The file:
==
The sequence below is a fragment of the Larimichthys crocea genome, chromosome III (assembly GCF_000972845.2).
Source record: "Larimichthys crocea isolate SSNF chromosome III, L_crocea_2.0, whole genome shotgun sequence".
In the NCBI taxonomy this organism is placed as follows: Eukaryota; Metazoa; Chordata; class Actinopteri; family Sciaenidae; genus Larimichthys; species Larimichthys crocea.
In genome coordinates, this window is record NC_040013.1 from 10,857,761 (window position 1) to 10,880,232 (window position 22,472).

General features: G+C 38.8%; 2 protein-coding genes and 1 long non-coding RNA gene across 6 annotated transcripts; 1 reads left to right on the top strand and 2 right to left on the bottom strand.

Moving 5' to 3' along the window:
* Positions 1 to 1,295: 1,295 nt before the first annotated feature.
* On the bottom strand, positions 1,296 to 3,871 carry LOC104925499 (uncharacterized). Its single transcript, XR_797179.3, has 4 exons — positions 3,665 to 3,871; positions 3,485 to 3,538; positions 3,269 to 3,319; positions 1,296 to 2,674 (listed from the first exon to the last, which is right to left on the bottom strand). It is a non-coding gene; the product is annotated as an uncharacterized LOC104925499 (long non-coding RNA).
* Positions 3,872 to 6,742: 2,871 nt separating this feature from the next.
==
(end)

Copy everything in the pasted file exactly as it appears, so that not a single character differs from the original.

The sequence below is a fragment of the Larimichthys crocea genome, chromosome III (assembly GCF_000972845.2).
Source record: "Larimichthys crocea isolate SSNF chromosome III, L_crocea_2.0, whole genome shotgun sequence".
In the NCBI taxonomy this organism is placed as follows: Eukaryota; Metazoa; Chordata; class Actinopteri; family Sciaenidae; genus Larimichthys; species Larimichthys crocea.
In genome coordinates, this window is record NC_040013.1 from 10,857,761 (window position 1) to 10,880,232 (window position 22,472).

General features: G+C 38.8%; 2 protein-coding genes and 1 long non-coding RNA gene across 6 annotated transcripts; 1 reads left to right on the top strand and 2 right to left on the bottom strand.

Moving 5' to 3' along the window:
* Positions 1 to 1,295: 1,295 nt before the first annotated feature.
* On the bottom strand, positions 1,296 to 3,871 carry LOC104925499 (uncharacterized). Its single transcript, XR_797179.3, has 4 exons — positions 3,665 to 3,871; positions 3,485 to 3,538; positions 3,269 to 3,319; positions 1,296 to 2,674 (listed from the first exon to the last, which is right to left on the bottom strand). It is a non-coding gene; the product is annotated as an uncharacterized LOC104925499 (long non-coding RNA).
* Positions 3,872 to 6,742: 2,871 nt separating this feature from the next.